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1.5 Million Thais Fell into Poverty During Pandemic – World Bank

A homeless person begs at the Nana BTS station on Sukhumvit Road in Bangkok in December 2020. (Photo: Bangkok Herald)
A homeless person begs at the Nana BTS station on Sukhumvit Road in Bangkok in December 2020. (Photo: Bangkok Herald)

About 1.5 million Thais have fallen below the poverty line during the coronavirus pandemic as the government strangled its vital tourism industry and closed businesses for five of the past nine months, the World Bank said.

The kingdom’s impoverished population soared to 5.2 million in 2020, up 40.5 percent from 2019’s 3.7 million poor, according to a World Bank estimate released Wednesday.

Kiatipong Ariyapruchya, the bank’s senior economist for Thailand, said that number is only expected to decrease less than 4 percent this year to 5 million impoverished.

Thailand’s poverty ratio grew to 8.8 percent last year, up from 6.2 percent in 2019, according to estimates.

The bank sets the poverty line at income of 165 baht a day.

A homeless person sleeps amid her belongings and rubbish piled outside a closed 7-Eleven store in Pattaya in August 2020. (Photo: Bangkok Herald)
A homeless person sleeps amid her belongings and rubbish piled outside a closed 7-Eleven store in Pattaya in August 2020. (Photo: Bangkok Herald)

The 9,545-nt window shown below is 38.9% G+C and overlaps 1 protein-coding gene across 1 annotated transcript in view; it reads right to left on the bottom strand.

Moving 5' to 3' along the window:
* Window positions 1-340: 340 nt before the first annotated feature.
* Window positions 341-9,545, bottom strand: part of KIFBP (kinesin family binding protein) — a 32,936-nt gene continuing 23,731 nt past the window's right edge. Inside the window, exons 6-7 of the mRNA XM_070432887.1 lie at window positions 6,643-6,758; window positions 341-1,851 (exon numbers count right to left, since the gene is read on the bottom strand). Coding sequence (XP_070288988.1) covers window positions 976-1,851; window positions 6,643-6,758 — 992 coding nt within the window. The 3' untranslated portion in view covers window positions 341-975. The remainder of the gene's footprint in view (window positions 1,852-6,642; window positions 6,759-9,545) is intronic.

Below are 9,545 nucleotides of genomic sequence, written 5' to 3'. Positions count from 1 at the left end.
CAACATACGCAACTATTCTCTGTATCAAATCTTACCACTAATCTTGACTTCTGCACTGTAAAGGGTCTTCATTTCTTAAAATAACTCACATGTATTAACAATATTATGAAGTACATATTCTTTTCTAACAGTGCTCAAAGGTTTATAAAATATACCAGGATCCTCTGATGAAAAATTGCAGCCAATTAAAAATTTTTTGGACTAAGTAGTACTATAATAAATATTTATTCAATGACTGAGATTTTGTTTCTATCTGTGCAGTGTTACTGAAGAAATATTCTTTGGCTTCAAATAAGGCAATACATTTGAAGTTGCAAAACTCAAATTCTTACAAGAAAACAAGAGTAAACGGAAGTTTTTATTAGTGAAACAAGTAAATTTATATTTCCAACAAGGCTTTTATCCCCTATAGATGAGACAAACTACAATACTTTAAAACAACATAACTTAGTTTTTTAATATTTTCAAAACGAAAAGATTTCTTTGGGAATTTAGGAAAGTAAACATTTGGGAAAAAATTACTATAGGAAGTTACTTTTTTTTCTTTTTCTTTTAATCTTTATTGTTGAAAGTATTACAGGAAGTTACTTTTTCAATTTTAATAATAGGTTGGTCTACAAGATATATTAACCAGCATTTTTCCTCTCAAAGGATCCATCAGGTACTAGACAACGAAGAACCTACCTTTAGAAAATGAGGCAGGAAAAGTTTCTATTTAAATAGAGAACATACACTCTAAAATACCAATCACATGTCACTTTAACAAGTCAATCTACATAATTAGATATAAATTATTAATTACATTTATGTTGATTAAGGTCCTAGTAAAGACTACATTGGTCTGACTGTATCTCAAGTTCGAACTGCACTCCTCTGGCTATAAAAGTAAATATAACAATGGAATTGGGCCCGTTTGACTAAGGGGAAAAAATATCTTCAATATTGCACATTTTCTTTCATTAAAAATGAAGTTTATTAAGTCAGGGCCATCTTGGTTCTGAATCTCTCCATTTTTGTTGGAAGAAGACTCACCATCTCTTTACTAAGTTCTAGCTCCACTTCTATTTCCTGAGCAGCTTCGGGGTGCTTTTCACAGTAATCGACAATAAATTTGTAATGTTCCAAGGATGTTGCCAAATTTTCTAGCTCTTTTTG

Kiatipong said the pandemic and the actions the government took to control it pummeled the labor market from March through July last year, leading to the net loss of 340,000 jobs and cut working hours by two to three hours. Meanwhile, private sector wages decreased 1.6 percent, mostly among farmers.

The labor market improved in the third quarter with the economy adding 850,000 net jobs, but working hours still came in below 2019 during November.

The World Bank figured that 2020’s gross domestic product fell 6.5 percentin 2020 but would grow four percent this year. That depends, however, on how quickly the government contains new Covid-19 outbreaks without implementing a nationwide lockdown.

If the government can vaccinate half the population by the second half of the year – unlikely given the announced inoculation schedule – growth could hit 4.7 percent in 2022 as tourism rebounds.